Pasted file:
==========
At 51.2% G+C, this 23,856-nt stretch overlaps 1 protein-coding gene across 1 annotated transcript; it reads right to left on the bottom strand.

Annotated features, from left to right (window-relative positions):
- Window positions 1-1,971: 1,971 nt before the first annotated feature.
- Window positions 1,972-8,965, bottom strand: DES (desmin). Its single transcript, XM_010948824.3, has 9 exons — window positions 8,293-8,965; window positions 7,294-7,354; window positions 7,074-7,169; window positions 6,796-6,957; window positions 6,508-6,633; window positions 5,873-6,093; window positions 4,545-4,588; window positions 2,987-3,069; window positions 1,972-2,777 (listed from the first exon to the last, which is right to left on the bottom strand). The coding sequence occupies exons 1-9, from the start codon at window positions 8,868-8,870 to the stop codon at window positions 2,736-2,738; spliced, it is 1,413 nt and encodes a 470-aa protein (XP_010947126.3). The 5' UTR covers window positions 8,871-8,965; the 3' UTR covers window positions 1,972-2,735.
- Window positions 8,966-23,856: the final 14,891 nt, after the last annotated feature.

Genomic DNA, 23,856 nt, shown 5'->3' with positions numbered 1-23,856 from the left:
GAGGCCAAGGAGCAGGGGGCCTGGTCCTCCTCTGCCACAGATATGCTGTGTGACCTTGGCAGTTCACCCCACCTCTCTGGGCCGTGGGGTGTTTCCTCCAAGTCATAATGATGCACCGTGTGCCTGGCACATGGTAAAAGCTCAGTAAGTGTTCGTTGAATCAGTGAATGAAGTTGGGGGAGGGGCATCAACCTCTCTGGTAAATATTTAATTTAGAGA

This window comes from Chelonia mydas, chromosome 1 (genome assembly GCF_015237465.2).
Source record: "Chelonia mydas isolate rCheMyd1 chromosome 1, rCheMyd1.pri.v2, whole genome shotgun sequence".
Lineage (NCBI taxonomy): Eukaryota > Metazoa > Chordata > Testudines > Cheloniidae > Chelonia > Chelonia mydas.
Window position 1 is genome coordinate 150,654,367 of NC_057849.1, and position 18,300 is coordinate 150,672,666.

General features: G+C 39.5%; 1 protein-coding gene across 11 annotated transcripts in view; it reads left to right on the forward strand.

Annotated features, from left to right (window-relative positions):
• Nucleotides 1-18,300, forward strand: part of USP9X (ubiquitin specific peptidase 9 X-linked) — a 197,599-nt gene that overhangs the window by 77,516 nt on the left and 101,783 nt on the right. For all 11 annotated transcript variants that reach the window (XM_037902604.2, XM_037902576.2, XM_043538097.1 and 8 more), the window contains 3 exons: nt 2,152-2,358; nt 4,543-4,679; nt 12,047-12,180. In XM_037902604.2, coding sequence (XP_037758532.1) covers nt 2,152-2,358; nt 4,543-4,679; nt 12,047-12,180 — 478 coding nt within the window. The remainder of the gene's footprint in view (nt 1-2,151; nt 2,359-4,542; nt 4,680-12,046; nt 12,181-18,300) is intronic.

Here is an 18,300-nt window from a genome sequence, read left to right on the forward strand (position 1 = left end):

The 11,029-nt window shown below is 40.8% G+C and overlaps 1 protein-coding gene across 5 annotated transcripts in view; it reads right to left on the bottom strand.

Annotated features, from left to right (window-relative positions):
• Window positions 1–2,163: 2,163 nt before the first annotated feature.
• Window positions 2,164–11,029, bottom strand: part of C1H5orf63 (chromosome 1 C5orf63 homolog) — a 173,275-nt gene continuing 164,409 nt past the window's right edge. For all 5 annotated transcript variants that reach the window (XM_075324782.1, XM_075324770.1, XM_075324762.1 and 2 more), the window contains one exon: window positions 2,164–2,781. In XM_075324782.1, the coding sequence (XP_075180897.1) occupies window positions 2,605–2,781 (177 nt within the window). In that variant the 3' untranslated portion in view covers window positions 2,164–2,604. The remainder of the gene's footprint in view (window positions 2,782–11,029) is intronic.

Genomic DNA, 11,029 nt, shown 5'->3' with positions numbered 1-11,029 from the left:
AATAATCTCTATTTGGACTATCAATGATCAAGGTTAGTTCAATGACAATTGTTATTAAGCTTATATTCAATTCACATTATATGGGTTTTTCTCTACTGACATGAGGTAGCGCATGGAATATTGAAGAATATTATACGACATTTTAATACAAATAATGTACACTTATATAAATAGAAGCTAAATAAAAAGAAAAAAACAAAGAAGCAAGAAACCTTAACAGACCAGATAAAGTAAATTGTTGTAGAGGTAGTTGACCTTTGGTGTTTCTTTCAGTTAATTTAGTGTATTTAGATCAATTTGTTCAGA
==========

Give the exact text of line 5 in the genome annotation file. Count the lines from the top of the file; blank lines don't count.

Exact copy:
- Window positions 8,966-23,856: the final 14,891 nt, after the last annotated feature.